Factors Affecting Linkage to Care and Engagement in Care for Newly Diagnosed HIV-Positive Adolescents within Fifteen Adolescent Medicine Clinics in the United States

UNCG Author/Contributor (non-UNCG co-authors, if there are any, appear on document)
Amanda Elizabeth Tanner, Assistant Professor (Creator)
Institution
The University of North Carolina at Greensboro (UNCG )
Web Site: http://library.uncg.edu/

Abstract: Early linkage to care and engagement in care are critical for initiation of medical interventions. However, over 50 % of newly diagnosed persons do not receive HIV-related care within 6 months of diagnosis. We evaluated a linkage to care and engagement in care initiative for HIV-positive adolescents in 15 U.S.-based clinics. Structural and client-level factors (e.g. demographic and behavioral characteristics, clinic staff and location) were evaluated as predictors of successful linkage and engagement. Within 32 months, 1,172/1,679 (69.8 %) of adolescents were linked to care of which 1,043/1,172 (89 %) were engaged in care. Only 62.1 % (1,043/1,679) of adolescents were linked and engaged in care. Linkage to care failure was attributed to adolescent, provider, and clinic-specific factors. Many adolescents provided incomplete data during the linkage process or failed to attend appointments, both associated with failure to linkage to care. Additional improvements in HIV care will require creative approaches to coordinated data sharing, as well as continued outreach services to support newly diagnosed adolescents.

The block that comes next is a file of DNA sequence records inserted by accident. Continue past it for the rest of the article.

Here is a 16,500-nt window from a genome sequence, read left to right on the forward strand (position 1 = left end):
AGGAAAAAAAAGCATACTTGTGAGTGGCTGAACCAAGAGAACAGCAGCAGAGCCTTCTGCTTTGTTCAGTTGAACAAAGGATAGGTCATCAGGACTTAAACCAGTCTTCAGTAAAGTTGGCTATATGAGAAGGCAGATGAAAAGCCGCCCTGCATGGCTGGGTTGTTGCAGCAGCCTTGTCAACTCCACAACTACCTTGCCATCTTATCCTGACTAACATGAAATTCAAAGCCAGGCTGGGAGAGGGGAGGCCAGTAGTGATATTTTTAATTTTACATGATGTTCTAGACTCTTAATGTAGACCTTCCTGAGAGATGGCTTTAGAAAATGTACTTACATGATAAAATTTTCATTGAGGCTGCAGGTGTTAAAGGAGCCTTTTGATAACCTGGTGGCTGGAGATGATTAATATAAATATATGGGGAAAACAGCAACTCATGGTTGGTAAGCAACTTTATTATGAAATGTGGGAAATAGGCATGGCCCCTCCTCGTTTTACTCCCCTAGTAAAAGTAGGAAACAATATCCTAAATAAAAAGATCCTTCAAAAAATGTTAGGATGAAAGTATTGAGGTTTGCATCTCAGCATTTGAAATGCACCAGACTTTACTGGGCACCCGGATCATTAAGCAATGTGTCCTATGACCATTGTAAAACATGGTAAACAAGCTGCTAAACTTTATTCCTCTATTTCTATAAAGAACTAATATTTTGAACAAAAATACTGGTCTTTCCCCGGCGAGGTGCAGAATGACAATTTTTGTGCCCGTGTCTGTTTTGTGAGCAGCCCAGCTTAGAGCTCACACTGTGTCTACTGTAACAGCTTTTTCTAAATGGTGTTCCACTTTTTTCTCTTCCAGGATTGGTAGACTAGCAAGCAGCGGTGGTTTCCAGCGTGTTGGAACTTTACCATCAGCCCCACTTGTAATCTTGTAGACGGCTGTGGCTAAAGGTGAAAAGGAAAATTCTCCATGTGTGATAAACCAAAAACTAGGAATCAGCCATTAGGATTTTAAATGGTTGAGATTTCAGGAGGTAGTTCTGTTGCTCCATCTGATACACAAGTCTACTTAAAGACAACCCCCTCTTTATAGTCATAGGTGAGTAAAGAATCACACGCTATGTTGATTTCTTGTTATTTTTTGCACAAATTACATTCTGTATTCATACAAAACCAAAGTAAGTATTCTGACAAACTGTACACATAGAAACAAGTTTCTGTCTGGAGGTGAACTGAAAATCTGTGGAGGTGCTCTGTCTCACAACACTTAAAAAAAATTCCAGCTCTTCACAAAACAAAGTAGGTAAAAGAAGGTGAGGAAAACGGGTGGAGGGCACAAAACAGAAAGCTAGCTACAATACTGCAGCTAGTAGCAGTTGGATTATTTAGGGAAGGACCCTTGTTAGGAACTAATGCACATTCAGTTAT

Additional Information

Publication
AIDS & Behavior, 18(8), 1501-1510
Language: English
Date: 2014
Keywords
Adolescents, HIV, Linkage to care, Engagement in care

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